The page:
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3 Strategies for Managing Cash Flow on a Variable Income

Posted on November 11th, 2015

As a freelancer, my income is variable. Many business owners also see the same thing with their own cash flow. When you run a business, you’re never sure exactly how much money you’re going to have coming in.

I like to have strategies in place to help me manage my cash flow in a way that doesn’t disrupt my lifestyle. Here are 3 strategies I use for managing cash flow with my variable income:

1.  Establish a Baseline for My Expenses

The first thing I do when managing cash flow is establish a baseline for my expenses. I know how much I require for the necessities of life, including my rent payment and groceries.

With this baseline established, I know the bare minimum I need to make each month. Anything that I make over that can be set aside in an emergency fund and used for non-essentials. In fact, much of the time the “extra” money I make each month is used for unnecessary items that I enjoy (after I’ve contributed to retirement and other investment accounts).

Having a baseline gives me something to work for to ensure that my son and I are taken care of, and a way to set aside extra money for the leaner months.

2. Use a “Minimum” Earnings Amount Each Day

Along with my baseline, I figured how much I would need to earn each day in order to “keep the lights on.” Most days, I make more money than that. Managing cash flow is a little easier when you know the minimum you need to keep things moving relatively smoothly.

The nice thing about the minimum earnings amount each day is that when I meet that amount, I don’t get stressed when something comes up and my plans change. It doesn’t affect my cash flow in a major way if I have to take “time off” in the afternoon. And if I can keep working to earn more, it’s extra money that can go in the emergency fund to help me ease the cash flow situation later, if need be.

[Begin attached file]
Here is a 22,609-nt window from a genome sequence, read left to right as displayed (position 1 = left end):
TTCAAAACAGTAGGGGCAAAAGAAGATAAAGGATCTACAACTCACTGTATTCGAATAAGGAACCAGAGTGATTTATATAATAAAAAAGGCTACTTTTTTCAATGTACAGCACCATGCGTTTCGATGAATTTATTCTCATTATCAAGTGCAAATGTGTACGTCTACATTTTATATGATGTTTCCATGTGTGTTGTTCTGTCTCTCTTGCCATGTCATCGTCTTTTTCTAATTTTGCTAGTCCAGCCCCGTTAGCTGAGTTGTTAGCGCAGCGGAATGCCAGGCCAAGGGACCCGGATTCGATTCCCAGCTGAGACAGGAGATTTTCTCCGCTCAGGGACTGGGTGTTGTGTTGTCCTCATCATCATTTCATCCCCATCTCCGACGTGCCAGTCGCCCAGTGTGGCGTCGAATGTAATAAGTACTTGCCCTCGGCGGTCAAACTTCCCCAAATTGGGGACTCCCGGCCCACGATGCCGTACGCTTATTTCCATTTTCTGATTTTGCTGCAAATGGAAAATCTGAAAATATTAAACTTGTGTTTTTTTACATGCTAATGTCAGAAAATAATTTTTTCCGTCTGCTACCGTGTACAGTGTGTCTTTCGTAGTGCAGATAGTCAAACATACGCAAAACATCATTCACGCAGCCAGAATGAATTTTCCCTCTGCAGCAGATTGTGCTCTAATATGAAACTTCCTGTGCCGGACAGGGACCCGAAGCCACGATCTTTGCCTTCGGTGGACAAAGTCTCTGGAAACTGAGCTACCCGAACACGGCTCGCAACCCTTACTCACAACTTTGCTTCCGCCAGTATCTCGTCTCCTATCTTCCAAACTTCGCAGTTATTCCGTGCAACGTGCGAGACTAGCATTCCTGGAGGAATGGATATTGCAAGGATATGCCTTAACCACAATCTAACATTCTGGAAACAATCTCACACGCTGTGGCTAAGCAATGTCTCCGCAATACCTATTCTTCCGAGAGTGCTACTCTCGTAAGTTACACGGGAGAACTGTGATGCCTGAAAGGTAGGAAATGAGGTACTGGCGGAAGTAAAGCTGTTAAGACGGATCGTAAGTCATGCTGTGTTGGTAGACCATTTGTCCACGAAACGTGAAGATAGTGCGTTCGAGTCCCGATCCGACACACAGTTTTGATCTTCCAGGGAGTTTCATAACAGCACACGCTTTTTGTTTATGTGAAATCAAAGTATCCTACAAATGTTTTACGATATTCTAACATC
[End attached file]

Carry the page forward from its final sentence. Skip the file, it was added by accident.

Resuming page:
3. Bridge the Gap with a Personal Loan

Finally, I do use loans when managing cash flow. Most of the time I don’t need a loan, but I find a personal loan can be helpful. I have a personal line of credit I can draw on. T

The reality of running a business is that sometimes you don’t receive payment in a timely manner. You might have done the work to account for an adequate income, but clients can be slow in paying. You could easily end up with a payment not coming in until after the rent is due or the groceries need to be bought.

My low-interest line of credit is one way I bridge the gaps when managing cash flow is difficult due to slow payments and unexpected setbacks. Most of the time, I can pay off the amount before interest accrues, so it’s a good way to keep from stressing all the time. I have peace of mind knowing it’s there, and accessible, and I’m not late on my payments.

Think about your own situation, and what might work for you. Then come up with your own strategies for managing cash flow on a variable income.

Miranda Marquit

Miranda Marquit

I'm Miranda and I'm a freelance financial journalist and money expert. My specialties are investing, small business/entrepreneurship and personal finance. The journey to business success and financial freedom is best undertaken with fellow travelers.

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